Valve Optimizations, D3D9 & GL4 Topped Mesa This Year
Written by Michael Larabel in Mesa on 26 December 2014 at 06:20 PM EST. Add A Comment
MESA --
Mesa made a heck of a lot of progress this year for advancing the state of open-source Linux graphics drivers.

This year mainline Mesa received the Direct3D 9 (D3D9 or also known as "Gallium Nine") state tracker for allowing direct Direct3D support that can be utilized by Wine, much work towards OpenGL 4.0 compliance although they're not quite there yet, and many performance optimizations to Mesa -- in part thanks to Valve continuing to contract LunarG to work on the Linux graphics stack.

Those wishing to see where the OpenGL 4.0/4.1/4.2+ support is at for the end of 2014, see the in-Git live GL support state.

In terms of the most popular Mesa articles this year -- to go along with the various other Phoronix end-of-year tests and lists -- here they are:

Intel Continues Optimizing Counter-Strike: GO For Linux
Another patch hit mainline Mesa this past week that further improves the Linux performance of Counter-Strike: Global Offensive even though Valve has yet to publicly release the title for Linux gamers.

The Top Features Of Mesa 10.1 For Linux GPU Drivers
Mesa 10.1 should be released by the end of February if all goes according to plan. Here's a look at some of the most interesting features to be found in this next major release that provides the open-source 3D graphics drivers for the Linux desktop.

Valve-Sponsored Mesa Work Makes Games Load A Lot Faster
Improvements to Mesa done by LunarG and sponsored by Valve in a new open-source patch-set means that popular Linux games should take significantly less time to load -- including titles like Dota 2 and Counter-Strike: Global Offensive -- by speeding up the shader compilation process.

Gallium3D Direct3D 9 For Wine Revived, Again
Back in 2010 there was native Direct3D 10/11 support on Linux via a Gallium3D state tracker implemented for the Radeon/Nouveau open-source drivers. The D3D 10/11 Linux support was ultimately removed but last year a Direct3D 9 state tracker was published with patches for it to be taken advantage of by Wine. That work has now been restored.

AMD Lands OpenMAX State Tracker In Mesa Gallium3D
The OpenMAX state tracker has appeared within Gallium3D in Mesa for another means of exposing MPEG2 and H.264 acceleration on the GPU.

Mesa Finishes Up OpenGL 3, Lots Of OpenGL 4 Ahead
Aside from the list of Mesa's supported OpenGL 3.x and 4.x extension documentation having been updated today for Nouveau OpenGL 3.3 support, Ian Romanick took the time to clean up the list and clarify a few items.

Major OpenGL 4.1 Feature Almost Ready For Mesa
Ian Romanick is planning to land a new OpenGL 4.1 extension in Mesa in the days ahead.

Mesa "Flatland" GLSL IR Proposal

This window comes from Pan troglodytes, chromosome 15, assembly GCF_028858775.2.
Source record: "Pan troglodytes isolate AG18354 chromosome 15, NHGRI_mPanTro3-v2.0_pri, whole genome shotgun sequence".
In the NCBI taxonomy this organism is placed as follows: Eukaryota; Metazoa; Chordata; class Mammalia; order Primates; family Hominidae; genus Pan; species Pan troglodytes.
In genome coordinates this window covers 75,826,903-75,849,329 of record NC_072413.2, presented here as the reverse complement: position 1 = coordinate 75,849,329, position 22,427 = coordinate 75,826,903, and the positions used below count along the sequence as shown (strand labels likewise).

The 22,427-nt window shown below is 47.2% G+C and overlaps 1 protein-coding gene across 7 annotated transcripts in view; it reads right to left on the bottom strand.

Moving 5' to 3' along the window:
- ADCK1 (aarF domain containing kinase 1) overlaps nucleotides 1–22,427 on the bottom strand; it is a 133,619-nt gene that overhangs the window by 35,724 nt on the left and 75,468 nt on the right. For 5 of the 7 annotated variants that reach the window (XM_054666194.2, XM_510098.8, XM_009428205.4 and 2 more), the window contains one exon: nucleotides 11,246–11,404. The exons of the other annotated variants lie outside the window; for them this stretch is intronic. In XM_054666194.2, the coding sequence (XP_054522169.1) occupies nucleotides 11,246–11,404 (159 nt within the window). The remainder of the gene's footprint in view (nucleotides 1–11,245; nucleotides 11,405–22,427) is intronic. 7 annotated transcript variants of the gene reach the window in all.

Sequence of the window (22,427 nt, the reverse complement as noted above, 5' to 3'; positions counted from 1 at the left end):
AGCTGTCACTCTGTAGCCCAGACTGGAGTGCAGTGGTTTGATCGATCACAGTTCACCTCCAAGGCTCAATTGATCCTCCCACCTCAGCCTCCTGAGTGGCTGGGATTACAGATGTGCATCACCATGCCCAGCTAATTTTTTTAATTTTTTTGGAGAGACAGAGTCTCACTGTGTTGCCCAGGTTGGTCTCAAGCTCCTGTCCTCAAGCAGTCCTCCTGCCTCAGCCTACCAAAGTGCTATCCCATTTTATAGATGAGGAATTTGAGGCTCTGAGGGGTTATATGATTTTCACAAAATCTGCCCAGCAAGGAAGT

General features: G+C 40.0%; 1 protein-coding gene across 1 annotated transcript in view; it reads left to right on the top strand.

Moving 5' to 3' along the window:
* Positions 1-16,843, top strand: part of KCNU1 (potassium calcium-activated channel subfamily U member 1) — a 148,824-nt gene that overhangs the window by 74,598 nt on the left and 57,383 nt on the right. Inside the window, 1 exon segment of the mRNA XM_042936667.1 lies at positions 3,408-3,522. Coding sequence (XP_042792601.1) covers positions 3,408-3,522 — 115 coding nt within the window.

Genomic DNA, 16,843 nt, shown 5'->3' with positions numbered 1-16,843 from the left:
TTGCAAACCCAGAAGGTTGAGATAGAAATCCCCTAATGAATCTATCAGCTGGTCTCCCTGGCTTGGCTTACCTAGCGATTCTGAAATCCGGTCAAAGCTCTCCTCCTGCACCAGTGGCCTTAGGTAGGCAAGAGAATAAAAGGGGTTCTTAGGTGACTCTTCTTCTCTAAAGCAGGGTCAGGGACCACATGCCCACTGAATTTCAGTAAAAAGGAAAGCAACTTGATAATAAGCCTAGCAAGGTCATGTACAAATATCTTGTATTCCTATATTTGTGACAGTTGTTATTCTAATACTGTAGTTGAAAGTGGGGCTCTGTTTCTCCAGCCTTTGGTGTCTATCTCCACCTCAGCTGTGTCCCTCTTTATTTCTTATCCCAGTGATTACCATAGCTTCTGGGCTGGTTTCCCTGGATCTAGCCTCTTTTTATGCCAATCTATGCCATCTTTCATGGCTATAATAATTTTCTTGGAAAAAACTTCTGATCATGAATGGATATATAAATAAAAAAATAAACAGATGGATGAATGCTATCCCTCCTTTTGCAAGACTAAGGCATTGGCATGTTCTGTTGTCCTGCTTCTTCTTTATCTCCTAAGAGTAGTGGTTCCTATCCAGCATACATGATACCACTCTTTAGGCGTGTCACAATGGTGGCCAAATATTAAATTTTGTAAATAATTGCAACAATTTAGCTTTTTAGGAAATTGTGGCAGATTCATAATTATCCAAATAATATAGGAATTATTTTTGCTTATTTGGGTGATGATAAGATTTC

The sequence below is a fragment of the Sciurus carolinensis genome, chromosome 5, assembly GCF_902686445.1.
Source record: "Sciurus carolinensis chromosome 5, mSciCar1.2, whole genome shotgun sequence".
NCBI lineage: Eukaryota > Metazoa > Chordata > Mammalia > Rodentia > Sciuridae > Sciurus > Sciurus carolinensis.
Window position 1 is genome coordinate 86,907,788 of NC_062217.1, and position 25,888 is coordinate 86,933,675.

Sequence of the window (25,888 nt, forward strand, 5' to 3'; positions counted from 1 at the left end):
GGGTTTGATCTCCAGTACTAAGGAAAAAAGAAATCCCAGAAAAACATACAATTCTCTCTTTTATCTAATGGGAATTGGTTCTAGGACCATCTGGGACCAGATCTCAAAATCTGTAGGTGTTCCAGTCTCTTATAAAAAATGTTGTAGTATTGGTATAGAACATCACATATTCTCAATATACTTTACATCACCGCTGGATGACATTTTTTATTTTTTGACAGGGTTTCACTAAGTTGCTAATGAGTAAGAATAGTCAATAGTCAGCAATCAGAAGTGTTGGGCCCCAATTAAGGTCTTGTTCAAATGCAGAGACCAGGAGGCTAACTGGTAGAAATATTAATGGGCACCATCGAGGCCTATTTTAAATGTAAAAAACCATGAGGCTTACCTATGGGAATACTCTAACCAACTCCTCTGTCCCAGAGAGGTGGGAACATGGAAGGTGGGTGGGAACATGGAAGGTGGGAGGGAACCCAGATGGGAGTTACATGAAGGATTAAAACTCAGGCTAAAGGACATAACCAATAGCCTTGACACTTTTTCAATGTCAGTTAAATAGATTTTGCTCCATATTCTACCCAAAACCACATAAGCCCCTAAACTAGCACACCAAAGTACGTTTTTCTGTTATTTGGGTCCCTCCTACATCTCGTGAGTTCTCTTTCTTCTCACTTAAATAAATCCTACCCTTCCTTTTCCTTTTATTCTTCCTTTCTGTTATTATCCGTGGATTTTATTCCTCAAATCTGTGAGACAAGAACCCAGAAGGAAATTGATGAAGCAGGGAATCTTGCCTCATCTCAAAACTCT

A new GLSL intermediate representation (IR) approach has been proposed for Mesa in replacing its existing tree-based representation for shaders.

Direct3D 9 Support Might Land Within Mainline Mesa 3D Drivers
It looks like we could see the Direct3D 9 (Gallium3D Nine) state tracker land within Mesa! This state tracker can be used for accelerating D3D9-using Windows games via Wine and other purposes. The Gallium3D Nine patches are called for review as of this Saturday morning with ambitions of being merged to master.

Another OpenGL 4.2 Extension Is Hitting Mesa
Francisco Jerez has begun landing his driver patches into mainline Mesa for supporting the GL_ARB_shader_image_load_store extension as mandated by the OpenGL 4.2 specification.

In the days ahead will also be my Mesa + DRM tests from the end of last year compared to the end of this year, similar to this week's 2014 Year-End NVIDIA Linux Benchmark Comparison and 2014 Catalyst Linux Graphics Benchmarks Year-In-Review. If you appreciate Phoronix as the exclusive source for Linux graphics testing and news items, consider subscribing to Phoronix Premium for ad-free viewing, viewing of multi-page articles on a single page, and that it significantly goes to support this site as a complement to advertisements as the leading source of income to allow Phoronix.com to continue to operate. Thank you and stay tuned for more original Phoronix articles.
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Michael Larabel is the principal author of Phoronix.com and founded the site in 2004 with a focus on enriching the Linux hardware experience. Michael has written more than 20,000 articles covering the state of Linux hardware support, Linux performance, graphics drivers, and other topics. Michael is also the lead developer of the Phoronix Test Suite, Phoromatic, and OpenBenchmarking.org automated benchmarking software. He can be followed via Twitter or contacted via MichaelLarabel.com.

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